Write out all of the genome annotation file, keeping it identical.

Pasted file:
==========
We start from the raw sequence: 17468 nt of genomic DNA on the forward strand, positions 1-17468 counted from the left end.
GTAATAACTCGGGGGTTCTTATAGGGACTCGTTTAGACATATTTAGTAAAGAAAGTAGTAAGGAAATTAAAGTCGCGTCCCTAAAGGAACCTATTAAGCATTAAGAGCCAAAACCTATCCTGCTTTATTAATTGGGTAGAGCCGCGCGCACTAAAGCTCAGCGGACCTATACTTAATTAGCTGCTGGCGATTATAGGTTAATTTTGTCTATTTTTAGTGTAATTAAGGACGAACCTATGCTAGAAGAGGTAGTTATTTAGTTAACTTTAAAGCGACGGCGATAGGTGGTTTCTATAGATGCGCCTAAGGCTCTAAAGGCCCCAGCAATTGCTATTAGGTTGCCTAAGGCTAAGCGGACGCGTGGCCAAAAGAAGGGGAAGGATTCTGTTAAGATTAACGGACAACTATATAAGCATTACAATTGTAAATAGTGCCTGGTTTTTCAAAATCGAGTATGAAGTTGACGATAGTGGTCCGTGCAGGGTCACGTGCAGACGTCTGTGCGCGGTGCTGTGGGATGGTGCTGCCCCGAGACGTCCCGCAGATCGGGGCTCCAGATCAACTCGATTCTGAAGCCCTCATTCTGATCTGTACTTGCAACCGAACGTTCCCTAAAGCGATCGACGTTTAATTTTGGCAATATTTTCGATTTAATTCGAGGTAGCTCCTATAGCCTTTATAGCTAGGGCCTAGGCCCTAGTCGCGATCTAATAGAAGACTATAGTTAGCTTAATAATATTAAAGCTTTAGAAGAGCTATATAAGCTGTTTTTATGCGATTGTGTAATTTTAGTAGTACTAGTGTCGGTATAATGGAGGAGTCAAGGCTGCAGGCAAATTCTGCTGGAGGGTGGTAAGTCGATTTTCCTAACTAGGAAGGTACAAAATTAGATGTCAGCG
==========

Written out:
We start from the raw sequence: 17468 nt of genomic DNA on the forward strand, positions 1-17468 counted from the left end.
GTAATAACTCGGGGGTTCTTATAGGGACTCGTTTAGACATATTTAGTAAAGAAAGTAGTAAGGAAATTAAAGTCGCGTCCCTAAAGGAACCTATTAAGCATTAAGAGCCAAAACCTATCCTGCTTTATTAATTGGGTAGAGCCGCGCGCACTAAAGCTCAGCGGACCTATACTTAATTAGCTGCTGGCGATTATAGGTTAATTTTGTCTATTTTTAGTGTAATTAAGGACGAACCTATGCTAGAAGAGGTAGTTATTTAGTTAACTTTAAAGCGACGGCGATAGGTGGTTTCTATAGATGCGCCTAAGGCTCTAAAGGCCCCAGCAATTGCTATTAGGTTGCCTAAGGCTAAGCGGACGCGTGGCCAAAAGAAGGGGAAGGATTCTGTTAAGATTAACGGACAACTATATAAGCATTACAATTGTAAATAGTGCCTGGTTTTTCAAAATCGAGTATGAAGTTGACGATAGTGGTCCGTGCAGGGTCACGTGCAGACGTCTGTGCGCGGTGCTGTGGGATGGTGCTGCCCCGAGACGTCCCGCAGATCGGGGCTCCAGATCAACTCGATTCTGAAGCCCTCATTCTGATCTGTACTTGCAACCGAACGTTCCCTAAAGCGATCGACGTTTAATTTTGGCAATATTTTCGATTTAATTCGAGGTAGCTCCTATAGCCTTTATAGCTAGGGCCTAGGCCCTAGTCGCGATCTAATAGAAGACTATAGTTAGCTTAATAATATTAAAGCTTTAGAAGAGCTATATAAGCTGTTTTTATGCGATTGTGTAATTTTAGTAGTACTAGTGTCGGTATAATGGAGGAGTCAAGGCTGCAGGCAAATTCTGCTGGAGGGTGGTAAGTCGATTTTCCTAACTAGGAAGGTACAAAATTAGATGTCAGCG